Friday, October 2, 2009

"Scar Night" by Alan Campbell

Title: "Scar Night"
Author: Alan Campbell
Pages: 560
Genre: Steampunk
Standalone/Series: The Deepgate Codex, Book 1
Publisher: Spectra

Foreword: The minute I read the review over FBC I become infatuated with “Scar Night”. It’s been forever on wish list and thankfully via the amazing and generous author Devon Monk’s giveaway I had this book in my possession, but publisher sent books took priority so “Scar Night” took a place in my never ending TBR version of the tower of Babylon. When the RIP IV Challenge finally came knocking I was able to throw all scruples aside and enjoy this one.

What you can expect: Delightful. Dark. Deviously enchanting. It’s a triple D-treat for all the people in love with lush stories set in rich, new worlds.

Pros: I found the prose and author’s expression to be vibrant, potent with imagery and as a whole quite engrossing. I adore steampunk although I am not as well versed in it as I would personally wish, so the genre is a definite plus for me. All world building freaks like myself would be pleased with the setting, culture and mindset of the people in “Scar Night”.

Contras: I am biased and blinded by all the good sides to acknowledge the existence of any problems. “Scar Night” read like magic and I easily forgot that I had to be critical and have in mind the analytical task of delivering a review. It was that good.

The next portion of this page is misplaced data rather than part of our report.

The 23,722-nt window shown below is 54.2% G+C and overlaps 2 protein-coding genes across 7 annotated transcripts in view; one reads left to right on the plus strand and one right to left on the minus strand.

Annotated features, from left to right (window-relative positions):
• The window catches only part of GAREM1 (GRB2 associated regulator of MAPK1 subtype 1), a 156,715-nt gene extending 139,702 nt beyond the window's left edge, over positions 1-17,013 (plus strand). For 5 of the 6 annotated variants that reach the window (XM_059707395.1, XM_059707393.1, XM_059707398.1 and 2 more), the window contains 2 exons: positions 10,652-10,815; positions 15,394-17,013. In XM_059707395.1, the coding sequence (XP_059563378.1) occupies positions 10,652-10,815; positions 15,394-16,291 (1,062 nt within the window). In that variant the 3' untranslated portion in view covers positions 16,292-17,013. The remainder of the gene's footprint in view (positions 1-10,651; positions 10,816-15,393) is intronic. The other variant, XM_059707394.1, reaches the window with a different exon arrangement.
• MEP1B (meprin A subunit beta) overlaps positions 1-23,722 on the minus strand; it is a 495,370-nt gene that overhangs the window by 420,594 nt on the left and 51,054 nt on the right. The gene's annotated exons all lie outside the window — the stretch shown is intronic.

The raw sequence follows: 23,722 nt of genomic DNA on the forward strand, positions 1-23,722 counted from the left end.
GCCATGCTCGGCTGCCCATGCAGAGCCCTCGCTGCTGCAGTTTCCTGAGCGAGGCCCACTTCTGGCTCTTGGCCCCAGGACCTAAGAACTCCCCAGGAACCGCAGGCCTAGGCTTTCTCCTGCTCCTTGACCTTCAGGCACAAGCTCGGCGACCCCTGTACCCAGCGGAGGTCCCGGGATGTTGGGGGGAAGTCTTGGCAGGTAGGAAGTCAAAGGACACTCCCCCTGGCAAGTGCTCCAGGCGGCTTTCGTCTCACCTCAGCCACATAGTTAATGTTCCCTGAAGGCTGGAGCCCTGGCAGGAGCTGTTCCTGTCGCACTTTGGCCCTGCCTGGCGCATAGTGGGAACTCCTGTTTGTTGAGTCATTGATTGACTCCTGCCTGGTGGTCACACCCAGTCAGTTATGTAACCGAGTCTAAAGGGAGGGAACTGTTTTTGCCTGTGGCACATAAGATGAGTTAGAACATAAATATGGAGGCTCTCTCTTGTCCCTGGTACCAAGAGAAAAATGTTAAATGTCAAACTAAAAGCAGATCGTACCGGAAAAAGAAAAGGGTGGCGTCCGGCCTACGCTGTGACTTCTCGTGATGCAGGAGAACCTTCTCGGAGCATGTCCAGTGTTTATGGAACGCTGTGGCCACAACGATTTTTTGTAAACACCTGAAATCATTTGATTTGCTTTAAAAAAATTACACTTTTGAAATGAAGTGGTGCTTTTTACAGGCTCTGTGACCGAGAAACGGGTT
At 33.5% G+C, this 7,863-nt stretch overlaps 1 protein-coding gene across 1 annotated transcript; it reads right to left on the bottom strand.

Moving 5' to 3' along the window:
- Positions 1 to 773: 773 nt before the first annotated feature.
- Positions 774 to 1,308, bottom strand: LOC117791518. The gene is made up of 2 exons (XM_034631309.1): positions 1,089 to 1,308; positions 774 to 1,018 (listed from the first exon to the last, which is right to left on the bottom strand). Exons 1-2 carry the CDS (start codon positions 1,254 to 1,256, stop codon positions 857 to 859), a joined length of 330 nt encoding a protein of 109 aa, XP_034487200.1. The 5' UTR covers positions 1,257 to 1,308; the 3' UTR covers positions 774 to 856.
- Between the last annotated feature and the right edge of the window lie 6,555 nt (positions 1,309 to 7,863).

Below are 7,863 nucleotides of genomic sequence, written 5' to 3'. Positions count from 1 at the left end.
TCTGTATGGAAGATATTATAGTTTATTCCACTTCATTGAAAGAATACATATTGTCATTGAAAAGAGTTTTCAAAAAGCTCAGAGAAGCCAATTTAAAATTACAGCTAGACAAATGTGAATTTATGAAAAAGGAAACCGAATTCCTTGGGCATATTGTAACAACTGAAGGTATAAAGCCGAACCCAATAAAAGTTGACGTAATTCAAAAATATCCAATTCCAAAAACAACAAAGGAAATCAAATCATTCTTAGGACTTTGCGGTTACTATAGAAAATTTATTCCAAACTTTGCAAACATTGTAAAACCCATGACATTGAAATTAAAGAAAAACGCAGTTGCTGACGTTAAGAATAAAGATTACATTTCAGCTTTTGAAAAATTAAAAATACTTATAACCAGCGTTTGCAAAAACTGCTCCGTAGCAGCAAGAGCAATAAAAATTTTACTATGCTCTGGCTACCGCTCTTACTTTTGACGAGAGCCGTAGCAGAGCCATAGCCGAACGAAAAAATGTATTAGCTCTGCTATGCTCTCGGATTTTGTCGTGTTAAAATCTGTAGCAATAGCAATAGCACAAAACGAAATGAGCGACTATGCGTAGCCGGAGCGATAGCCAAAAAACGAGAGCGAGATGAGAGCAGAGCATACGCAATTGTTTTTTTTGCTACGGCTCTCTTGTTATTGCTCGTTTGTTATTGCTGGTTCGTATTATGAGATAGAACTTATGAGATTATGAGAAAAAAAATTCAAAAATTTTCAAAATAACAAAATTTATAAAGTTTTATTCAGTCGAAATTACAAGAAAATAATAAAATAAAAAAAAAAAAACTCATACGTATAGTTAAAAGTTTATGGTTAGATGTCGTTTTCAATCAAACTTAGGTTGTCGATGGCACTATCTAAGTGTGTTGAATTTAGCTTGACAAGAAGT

Summary: Finishing at 500 and something pages “Scar Night” is a bit of an epic written in third person and varying between several characters, while the setting is mainly the city of chains Deepgate. However the plot can be broken into three major story lines.

Number one follows the young angel Dill, the last of his kind and sole connection between the city and Ulcis, the god of chains, as he is officially introduced to the public and steps into his church determined role. However his peaceful life doesn’t last long and is soon thrown in a dangerous journey to the place most imaginable with Spine assassin Rachel Hael and ancient and feared angel Carnival.

Number two traces the desperate steps Mr.Nettle, an alcoholic and scrounger, makes in order to reveal the murderer of his daughter Abigail, who has been drained of all of her blood. The last story line is the hardest to relay without spoilers, but concerns Archchemist and poisoner Devon.